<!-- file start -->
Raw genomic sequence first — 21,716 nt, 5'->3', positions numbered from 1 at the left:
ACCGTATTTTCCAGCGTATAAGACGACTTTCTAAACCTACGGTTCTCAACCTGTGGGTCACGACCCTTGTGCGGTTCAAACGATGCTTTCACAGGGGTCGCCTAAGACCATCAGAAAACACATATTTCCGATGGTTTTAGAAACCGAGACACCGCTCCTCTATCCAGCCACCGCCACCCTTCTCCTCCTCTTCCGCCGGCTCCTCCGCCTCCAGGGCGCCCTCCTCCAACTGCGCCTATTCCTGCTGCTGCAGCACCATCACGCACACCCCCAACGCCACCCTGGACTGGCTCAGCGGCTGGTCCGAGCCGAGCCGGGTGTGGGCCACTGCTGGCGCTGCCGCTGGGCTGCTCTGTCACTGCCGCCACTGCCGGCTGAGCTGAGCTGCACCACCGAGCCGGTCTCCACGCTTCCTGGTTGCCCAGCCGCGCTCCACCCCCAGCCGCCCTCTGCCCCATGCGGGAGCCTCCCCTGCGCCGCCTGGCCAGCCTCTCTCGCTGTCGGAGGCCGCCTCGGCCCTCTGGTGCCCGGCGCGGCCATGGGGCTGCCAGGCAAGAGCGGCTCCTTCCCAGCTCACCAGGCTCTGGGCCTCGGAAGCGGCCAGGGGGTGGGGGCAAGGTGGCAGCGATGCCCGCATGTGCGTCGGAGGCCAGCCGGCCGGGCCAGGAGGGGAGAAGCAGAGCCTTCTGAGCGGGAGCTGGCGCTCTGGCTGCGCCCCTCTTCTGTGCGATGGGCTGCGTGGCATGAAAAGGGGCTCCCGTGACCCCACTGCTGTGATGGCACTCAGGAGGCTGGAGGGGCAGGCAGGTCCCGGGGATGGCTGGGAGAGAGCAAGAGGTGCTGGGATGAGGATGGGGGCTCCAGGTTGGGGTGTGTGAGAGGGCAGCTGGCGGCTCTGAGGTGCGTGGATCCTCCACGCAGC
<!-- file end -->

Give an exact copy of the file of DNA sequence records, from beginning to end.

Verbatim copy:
Raw genomic sequence first — 21,716 nt, 5'->3', positions numbered from 1 at the left:
ACCGTATTTTCCAGCGTATAAGACGACTTTCTAAACCTACGGTTCTCAACCTGTGGGTCACGACCCTTGTGCGGTTCAAACGATGCTTTCACAGGGGTCGCCTAAGACCATCAGAAAACACATATTTCCGATGGTTTTAGAAACCGAGACACCGCTCCTCTATCCAGCCACCGCCACCCTTCTCCTCCTCTTCCGCCGGCTCCTCCGCCTCCAGGGCGCCCTCCTCCAACTGCGCCTATTCCTGCTGCTGCAGCACCATCACGCACACCCCCAACGCCACCCTGGACTGGCTCAGCGGCTGGTCCGAGCCGAGCCGGGTGTGGGCCACTGCTGGCGCTGCCGCTGGGCTGCTCTGTCACTGCCGCCACTGCCGGCTGAGCTGAGCTGCACCACCGAGCCGGTCTCCACGCTTCCTGGTTGCCCAGCCGCGCTCCACCCCCAGCCGCCCTCTGCCCCATGCGGGAGCCTCCCCTGCGCCGCCTGGCCAGCCTCTCTCGCTGTCGGAGGCCGCCTCGGCCCTCTGGTGCCCGGCGCGGCCATGGGGCTGCCAGGCAAGAGCGGCTCCTTCCCAGCTCACCAGGCTCTGGGCCTCGGAAGCGGCCAGGGGGTGGGGGCAAGGTGGCAGCGATGCCCGCATGTGCGTCGGAGGCCAGCCGGCCGGGCCAGGAGGGGAGAAGCAGAGCCTTCTGAGCGGGAGCTGGCGCTCTGGCTGCGCCCCTCTTCTGTGCGATGGGCTGCGTGGCATGAAAAGGGGCTCCCGTGACCCCACTGCTGTGATGGCACTCAGGAGGCTGGAGGGGCAGGCAGGTCCCGGGGATGGCTGGGAGAGAGCAAGAGGTGCTGGGATGAGGATGGGGGCTCCAGGTTGGGGTGTGTGAGAGGGCAGCTGGCGGCTCTGAGGTGCGTGGATCCTCCACGCAGC